There are a variety of factors that influence beta-amyloid plaque growth. On the one hand, heritability of AD is considered to be between 60 percent and 80 percent, largely due to genetic variation. When the gene TREM2 functions improperly due to mutation, for example, it can inhibit microglia from effectively clearing the brain of excess beta-amyloid proteins, which, in turn, can set in motion a chain of events leading to AD. The e4 allele of the APOE gene, as another example, is associated with the increased presence of amyloid plaque in the brain. Mutations in the APP gene may produce similar phenomena.
While it is doubtless that genetics does play a role in the development of AD, several new studies have indicated that a diet high in sugar and simple carbohydrates can also affect the probability that one will be afflicted by the disease. More studies will have to be conducted to determine to what extent diet influences the development of the disease—if diet can independently trigger AD or if diet only compounds hereditary risks associated with AD.
There are numerous types of proteins that work in conjunction and clear the brain of debris—including dead or damaged cells, foreign material, or the tangles and beta-amyloid buildup described above. In some cases, diet has an influence over how effective some of these proteins can be. This correlation became clear as researchers found that patients with diabetes are more likely to develop AD.
In some circles, AD has become known as “type 3” diabetes because of how common it is that individuals with chronically high blood sugar develop late-onset AD. A longitudinal study published in the journal Diabetologia in 2018 followed 5,189 people in the United Kingdom over the course of a decade and found that this is true for all diabetics. People with type 2 diabetes and people with type 1 diabetes are more likely to develop AD than those who do not have insulin problems. The study’s authors, Zheng et al, wrote that “memory, executive function and orientation z scores showed an increased rate of cognitive decline with diabetes.”
A study conducted by Melissa Schilling of New York University found that the link between diabetes and AD is not due to insulin problems per se, but due to the enzyme that breaks down insulin in the blood stream, aptly known as insulin-degrading enzyme [IDE], also helps break up clumps of beta-amyloid proteins in the brain. This would explain why an individual with type 1 diabetes, who does not make enough of the enzyme in the first place, and an individual with type 2 diabetes, who often ends up with excess insulin in the blood, both have a higher risk of developing AD. As Schilling writes, “If IDE preferentially targets insulin and insulin levels are outpacing IDE production, IDE’s ability to breakdown other amyloidogenic proteins will be markedly reduced.” On top of affecting diabetics, the phenomenon could also impact individuals who are prediabetic, i.e. those who have a glucose intolerance caused by chronically high levels of blood glucose (hyperglycemia).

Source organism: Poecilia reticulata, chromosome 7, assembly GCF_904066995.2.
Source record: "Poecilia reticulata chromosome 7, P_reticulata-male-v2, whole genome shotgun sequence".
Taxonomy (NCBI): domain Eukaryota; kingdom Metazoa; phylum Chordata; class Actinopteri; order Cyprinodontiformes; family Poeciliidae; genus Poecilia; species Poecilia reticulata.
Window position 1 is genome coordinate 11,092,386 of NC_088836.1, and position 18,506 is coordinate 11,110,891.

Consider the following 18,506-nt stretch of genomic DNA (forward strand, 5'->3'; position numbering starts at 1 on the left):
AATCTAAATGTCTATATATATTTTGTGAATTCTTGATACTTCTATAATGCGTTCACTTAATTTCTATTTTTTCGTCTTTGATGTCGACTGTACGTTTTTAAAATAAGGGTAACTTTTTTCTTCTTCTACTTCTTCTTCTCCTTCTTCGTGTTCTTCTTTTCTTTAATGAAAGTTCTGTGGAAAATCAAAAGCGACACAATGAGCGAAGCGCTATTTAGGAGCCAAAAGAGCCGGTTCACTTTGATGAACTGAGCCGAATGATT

Given that most non-diabetic instances of hyperglycemia are associated with a diet that is high in sugars and simple carbohydrates, and that hyperglycemia is associated with increased amyloid deposits in the brain, it stands to reason that diet can play a role in the development of AD. Zheng et al has found that efforts to control blood sugar levels may prevent brain function decline. “Future studies are required to determine the long-term effects of maintaining optimal glucose control on cognitive decline in people with diabetes,” they wrote. “Our findings suggest that interventions that delay diabetes onset, as well as management strategies for blood sugar control, might help alleviate the progression of subsequent cognitive decline over the long-term.”
These findings suggest that the rise in the prevalence of AD and the increase in the number of individuals with diabetes are related, and that the primary mechanism driving both trends is a diet that is frequently associated with hyperglycemia, which, in turn, inhibits IDE from naturally breaking down both insulin and beta-amyloid proteins in the brain. Though more research is necessary to better support these findings, they present yet another reason why people should avoid a diet that is high in sugar and simple carbohydrates. Diets that contain whole grains, lean meats, fish, green leafy vegetables, and fruits keep blood sugar levels from spiking, on top of providing the body with the necessary vitamins, minerals, and fiber it needs to stay healthy. While there is no one singular diet that is ideal for everyone, eating meals comprised of mostly non-processed foods like those described above are preferable to meals consisting of starches, sugars, refined flours, and additives.
Dr. Ahmad reports no conflict of interest. He is not a speaker, advisor or consultant and has no financial or commercial relationship with any bio-pharmaceutical entity whose product/device may have been mentioned in this article.